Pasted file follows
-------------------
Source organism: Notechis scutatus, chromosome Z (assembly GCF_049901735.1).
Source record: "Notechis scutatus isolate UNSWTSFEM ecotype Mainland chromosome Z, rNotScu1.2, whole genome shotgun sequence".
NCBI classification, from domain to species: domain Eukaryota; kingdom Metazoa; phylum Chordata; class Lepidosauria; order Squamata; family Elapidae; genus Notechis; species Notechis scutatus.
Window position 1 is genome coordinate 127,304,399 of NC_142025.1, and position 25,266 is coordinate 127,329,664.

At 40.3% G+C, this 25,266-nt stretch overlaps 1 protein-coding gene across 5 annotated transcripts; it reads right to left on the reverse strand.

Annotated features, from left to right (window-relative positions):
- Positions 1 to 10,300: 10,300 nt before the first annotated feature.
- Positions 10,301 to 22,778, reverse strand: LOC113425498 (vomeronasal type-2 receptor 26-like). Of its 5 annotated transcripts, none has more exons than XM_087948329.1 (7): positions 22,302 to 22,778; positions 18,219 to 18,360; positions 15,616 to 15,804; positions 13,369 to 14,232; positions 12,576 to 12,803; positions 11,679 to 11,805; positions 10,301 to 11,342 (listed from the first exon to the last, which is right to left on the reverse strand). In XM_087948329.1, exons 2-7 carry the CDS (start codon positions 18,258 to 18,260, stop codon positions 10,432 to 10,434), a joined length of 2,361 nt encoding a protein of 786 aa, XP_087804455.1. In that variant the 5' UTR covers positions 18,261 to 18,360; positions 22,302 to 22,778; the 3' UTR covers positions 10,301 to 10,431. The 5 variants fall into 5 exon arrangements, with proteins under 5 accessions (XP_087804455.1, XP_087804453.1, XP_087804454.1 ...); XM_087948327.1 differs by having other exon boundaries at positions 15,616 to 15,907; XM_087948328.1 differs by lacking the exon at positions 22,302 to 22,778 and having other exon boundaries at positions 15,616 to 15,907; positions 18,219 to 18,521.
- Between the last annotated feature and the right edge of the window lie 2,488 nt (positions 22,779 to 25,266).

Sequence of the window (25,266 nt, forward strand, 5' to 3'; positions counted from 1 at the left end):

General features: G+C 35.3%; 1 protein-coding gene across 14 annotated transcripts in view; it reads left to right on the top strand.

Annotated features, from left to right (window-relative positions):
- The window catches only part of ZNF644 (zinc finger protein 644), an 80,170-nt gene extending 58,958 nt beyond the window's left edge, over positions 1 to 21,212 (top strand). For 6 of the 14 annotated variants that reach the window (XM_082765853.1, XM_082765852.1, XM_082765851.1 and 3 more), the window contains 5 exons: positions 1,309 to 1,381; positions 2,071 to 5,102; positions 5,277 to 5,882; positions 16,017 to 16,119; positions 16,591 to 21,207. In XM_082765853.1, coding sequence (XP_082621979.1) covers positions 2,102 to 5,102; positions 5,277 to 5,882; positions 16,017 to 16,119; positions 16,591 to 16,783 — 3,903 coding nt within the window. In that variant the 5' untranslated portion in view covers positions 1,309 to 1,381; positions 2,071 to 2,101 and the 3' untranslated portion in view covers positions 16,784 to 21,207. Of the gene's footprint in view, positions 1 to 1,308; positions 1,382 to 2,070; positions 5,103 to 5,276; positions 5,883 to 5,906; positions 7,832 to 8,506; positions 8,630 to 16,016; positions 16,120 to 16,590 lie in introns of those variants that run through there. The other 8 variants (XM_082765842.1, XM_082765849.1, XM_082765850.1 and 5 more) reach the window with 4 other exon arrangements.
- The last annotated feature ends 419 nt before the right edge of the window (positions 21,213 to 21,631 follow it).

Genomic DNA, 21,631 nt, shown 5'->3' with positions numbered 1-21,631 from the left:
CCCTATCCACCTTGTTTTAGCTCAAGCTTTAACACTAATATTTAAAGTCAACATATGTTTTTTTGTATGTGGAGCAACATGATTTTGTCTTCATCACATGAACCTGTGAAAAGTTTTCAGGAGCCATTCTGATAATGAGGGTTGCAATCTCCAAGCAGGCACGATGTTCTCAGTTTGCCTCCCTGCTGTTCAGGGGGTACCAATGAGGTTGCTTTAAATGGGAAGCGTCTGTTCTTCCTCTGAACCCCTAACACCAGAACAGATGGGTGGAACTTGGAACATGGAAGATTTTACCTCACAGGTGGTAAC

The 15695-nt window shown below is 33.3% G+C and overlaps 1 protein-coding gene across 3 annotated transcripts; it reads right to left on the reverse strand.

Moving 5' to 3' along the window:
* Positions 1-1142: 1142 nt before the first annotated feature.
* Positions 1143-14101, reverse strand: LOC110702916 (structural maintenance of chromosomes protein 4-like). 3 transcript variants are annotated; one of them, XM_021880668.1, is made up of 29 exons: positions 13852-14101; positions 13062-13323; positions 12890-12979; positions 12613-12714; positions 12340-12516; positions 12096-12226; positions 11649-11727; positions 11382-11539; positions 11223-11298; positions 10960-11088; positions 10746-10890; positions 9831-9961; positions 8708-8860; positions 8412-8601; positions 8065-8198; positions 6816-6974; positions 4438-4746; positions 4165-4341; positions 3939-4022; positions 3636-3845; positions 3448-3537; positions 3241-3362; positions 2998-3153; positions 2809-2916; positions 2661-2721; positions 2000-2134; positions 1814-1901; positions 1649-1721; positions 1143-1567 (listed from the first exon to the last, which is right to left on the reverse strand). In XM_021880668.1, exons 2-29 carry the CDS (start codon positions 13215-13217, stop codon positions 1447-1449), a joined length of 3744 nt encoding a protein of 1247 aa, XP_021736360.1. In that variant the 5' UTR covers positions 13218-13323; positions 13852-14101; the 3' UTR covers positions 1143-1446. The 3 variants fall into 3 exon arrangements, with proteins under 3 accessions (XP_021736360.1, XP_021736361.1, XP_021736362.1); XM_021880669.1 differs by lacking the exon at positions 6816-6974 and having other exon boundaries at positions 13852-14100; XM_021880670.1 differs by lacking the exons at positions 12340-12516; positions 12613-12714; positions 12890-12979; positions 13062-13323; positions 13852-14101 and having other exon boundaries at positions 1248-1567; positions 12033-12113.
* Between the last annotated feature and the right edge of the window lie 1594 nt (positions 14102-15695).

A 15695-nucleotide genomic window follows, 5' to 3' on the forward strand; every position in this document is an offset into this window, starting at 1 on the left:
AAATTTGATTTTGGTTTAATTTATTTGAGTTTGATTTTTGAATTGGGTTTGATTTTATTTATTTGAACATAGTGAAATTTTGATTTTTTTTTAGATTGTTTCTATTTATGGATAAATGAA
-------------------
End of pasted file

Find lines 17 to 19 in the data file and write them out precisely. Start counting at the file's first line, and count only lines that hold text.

The 15695-nt window shown below is 33.3% G+C and overlaps 1 protein-coding gene across 3 annotated transcripts; it reads right to left on the reverse strand.

Moving 5' to 3' along the window:
* Positions 1-1142: 1142 nt before the first annotated feature.